At that moment I slam my fist against the wall, causing a crack to form. I pulled it back, and I notice that there is now a small river of blood running from a cut on my hand. I look at it and smile and I cannot help but start laughing at it. Laughing at all the pain and misery that is being given to me not even an hour into my day. I hope He can hear me laughing, because I am not going to let Him have the last laugh, no way in hell am I going to let Him laugh at me anymore. The cure to everything is in that box, and after I took a minute to freshen myself up, I will be able to take care of all my problems. Clutching my more-than-likely broken hand with the other, I go back into the bathroom, undress, and as I am about to get into the shower, I open up the window, letting in a fresh, cold wave of air.
I stand there, in the shower, for what seems like hours. I let the boiling water singe my skin and paint me a new shade of rawhide red, allowing me to have a slight change in my man-in-black persona. My eyes are closed softly, and I am left alone with one of the most horrifying things any man could be left alone with, his thoughts. In my head, I go back far into my memory and remember all of the conversations I had with Him, back before I turned into this monster. Believe it or not, I used to be such a nice guy, long before I was exposed to this sickening world of hate and despair. When I finally manage to open my eyes, I notice that my skin is now spongy and raw. Just the way I want it. I step out of the shower and dry myself off one last time.
As I put on my suit, I feel like a knight in shining armor, preparing to go slaughter the menacing dragon that has been plaguing the countryside. At this point though, I have no idea which one of those I am, but I assure myself that I am the good guy. No matter what He says, I am the good guy, but I am also the bad guy. I am unsure as to which of us will survive; but nonetheless, this is going to be my last day on the job. I am sick of playing sides, I just want to get this last score over with and call it a retirement. I pick up the box and carry it downstairs, where I set it on the counter and have a quick bowl of oatmeal. As I sit on this stool, for the last time, half of me feels like Jesus at the Last Supper, while my other half feels like Judas.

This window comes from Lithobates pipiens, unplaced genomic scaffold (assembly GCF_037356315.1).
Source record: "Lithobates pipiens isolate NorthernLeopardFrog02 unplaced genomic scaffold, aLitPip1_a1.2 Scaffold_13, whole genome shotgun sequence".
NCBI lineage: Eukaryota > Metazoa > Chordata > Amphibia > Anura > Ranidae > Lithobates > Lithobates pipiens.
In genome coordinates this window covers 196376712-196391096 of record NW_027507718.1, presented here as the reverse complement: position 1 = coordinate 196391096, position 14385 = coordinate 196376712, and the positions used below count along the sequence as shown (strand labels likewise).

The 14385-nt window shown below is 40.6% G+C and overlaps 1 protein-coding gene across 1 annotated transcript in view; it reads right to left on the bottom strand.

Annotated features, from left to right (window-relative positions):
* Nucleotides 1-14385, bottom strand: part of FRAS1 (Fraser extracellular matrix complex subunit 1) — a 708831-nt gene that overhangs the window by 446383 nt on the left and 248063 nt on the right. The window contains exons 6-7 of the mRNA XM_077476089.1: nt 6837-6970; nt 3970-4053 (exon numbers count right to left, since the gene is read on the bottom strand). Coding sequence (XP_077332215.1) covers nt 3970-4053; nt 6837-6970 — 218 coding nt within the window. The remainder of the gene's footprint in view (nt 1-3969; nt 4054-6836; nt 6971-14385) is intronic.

“Jack, oh Jack, oh Jack,” He says in a soothingly calm voice, “I have a feeling that you are going to regret your future decisions right away.”
I bet if he knew that those were going to be his last words, he might have said something a little more meaningful, perhaps at least remind me of whom I am one last time, or heckle me for my mistakes before the big ending happens. No matter, I can care less about what he says, all I know is that this is the day I have been waiting for; retirement. I click the latch that is on the box, and looking inside, I cannot help but to start laughing again. Laughing at how foolish He and I had been as partners for this job, laughing at how I had broken my hand this morning, laughing at how these headaches just keep getting worse and worse and nothing can help me anymore except for what I have in this box and my last assignment. I cannot stop laughing at this, but it is putting me in a good mood, so I could care less. I want the last expression on my face to be a smile. Time to go meet the target.
I look into the mirror in the downstairs bathroom and set the box on the sink. I open the box again, and with the same stupid grin on my face, I ask myself,
“Who is laughing now, big guy?” and I pull out the gun.